What Happens Next in Google's Standoff with China?



BEIJING — Google jolted investors and China this week by threatening to quit the Communist Party-run nation over censorship and hacking, and both sides are tight-lipped about what they expect to happen next.

Here is an explanation of what may happen.

The most likely outcome seems to be that Google will shut its Chinese-language Web site, while Beijing seeks to minimize commercial and political fallout from the feud by saying the company quit because it was unwilling to abide by local laws.


Google has said it will not enforce Chinese censorship, which blocks swathes of content offensive to the ruling Communist Party, from pornography to commentary critical of the party.

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Google has also said it wants to discuss those restrictions and find a solution allowing it to run an unfiltered search engine for China's 360 million Internet users. It also warned that any discussions could well fail.


The Chinese government has avoided directly addressing Google's complaints, and so far has also avoided directly reacting to criticism of its censorship by the U.S. Secretary of State, Hillary Clinton, and the White House.

On Friday, a Chinese commerce ministry spokesman, Yao Jian, said there were ways to solve the Google dispute but did not elaborate. Some analysts have suggested Google could accept a solution where it lifts self-censorship from but allows Beijing to censor through its own "firewall" of blocking technology.


But compromise is unlikely. The Chinese commerce ministry spokesman, Yao, also said all foreign companies, including Google, must obey the country's laws. In the government's eyes those laws include censorship of the Internet -- including by firms themselves -- that Google has said it will not accept.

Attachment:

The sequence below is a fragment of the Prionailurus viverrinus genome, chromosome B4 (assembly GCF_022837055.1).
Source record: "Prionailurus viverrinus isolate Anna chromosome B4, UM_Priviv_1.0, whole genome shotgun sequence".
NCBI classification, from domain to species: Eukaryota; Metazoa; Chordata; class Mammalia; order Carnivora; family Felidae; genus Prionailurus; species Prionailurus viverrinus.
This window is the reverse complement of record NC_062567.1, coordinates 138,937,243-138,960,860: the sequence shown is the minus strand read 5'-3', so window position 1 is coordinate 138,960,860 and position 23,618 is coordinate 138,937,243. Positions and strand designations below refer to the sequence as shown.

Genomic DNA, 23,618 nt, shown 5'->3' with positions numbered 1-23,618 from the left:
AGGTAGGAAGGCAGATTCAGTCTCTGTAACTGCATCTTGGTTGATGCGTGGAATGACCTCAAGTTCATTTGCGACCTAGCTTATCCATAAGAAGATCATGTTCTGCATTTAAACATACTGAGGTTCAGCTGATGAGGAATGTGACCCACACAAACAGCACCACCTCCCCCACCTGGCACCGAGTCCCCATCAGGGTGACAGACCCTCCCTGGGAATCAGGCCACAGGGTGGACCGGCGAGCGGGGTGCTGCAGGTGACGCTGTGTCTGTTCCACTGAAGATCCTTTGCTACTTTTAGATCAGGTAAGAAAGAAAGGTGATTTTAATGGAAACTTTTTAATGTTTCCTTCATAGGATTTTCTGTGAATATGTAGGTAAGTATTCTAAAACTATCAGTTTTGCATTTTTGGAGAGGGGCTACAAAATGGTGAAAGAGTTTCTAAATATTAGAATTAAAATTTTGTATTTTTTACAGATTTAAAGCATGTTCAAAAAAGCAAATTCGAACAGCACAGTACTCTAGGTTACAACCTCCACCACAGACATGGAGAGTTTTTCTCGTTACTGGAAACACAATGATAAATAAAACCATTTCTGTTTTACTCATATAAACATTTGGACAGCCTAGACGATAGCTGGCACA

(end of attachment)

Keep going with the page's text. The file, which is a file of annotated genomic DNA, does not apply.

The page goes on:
Chinese officials from President Hu Jintao down have said the state must control the Internet to keep out a dangerous torrent of pornography and other offensive images and ideas.

The tangle of agencies regulating China's Internet have competed among themselves to find new ways to enforce censorship.

Late last year, China jailed the prominent dissident Liu Xiaobo for 11 years, largely for essays critical of the Party that he published on overseas Web sites. None of that suggests China will give way to Google.


Both sides seem to be waiting for the other to make the next move, perhaps so they can avoid any blame for further fallout. By staying poker-faced in the face of criticism from Google and Washington, China is perhaps seeking to avoid inflaming the dispute that could exacerbate strains over trade and currency.

Beijing is likely to avoid the volatile step of shutting down, which would be sure to stir an international outcry.

So far, Google has not lifted censorship on its China-based Web site, and may want to avoid the potential problems that could threaten it and its staff if it did. There may thus be a standoff for days, perhaps weeks, while each side waits for the other to act.

With China not likely to compromise on censorship, Google could eventually announce it wasn't able to resolve its complaints with Beijing and shut down its site. Greater uncertainty surrounds what will happen to Google's other stakes in China, including its Android platform, an open source mobile operating system.

If the company shuts, those investments are also likely to attract even tighter scrutiny from Chinese regulators, even if Google wants to stay in the country.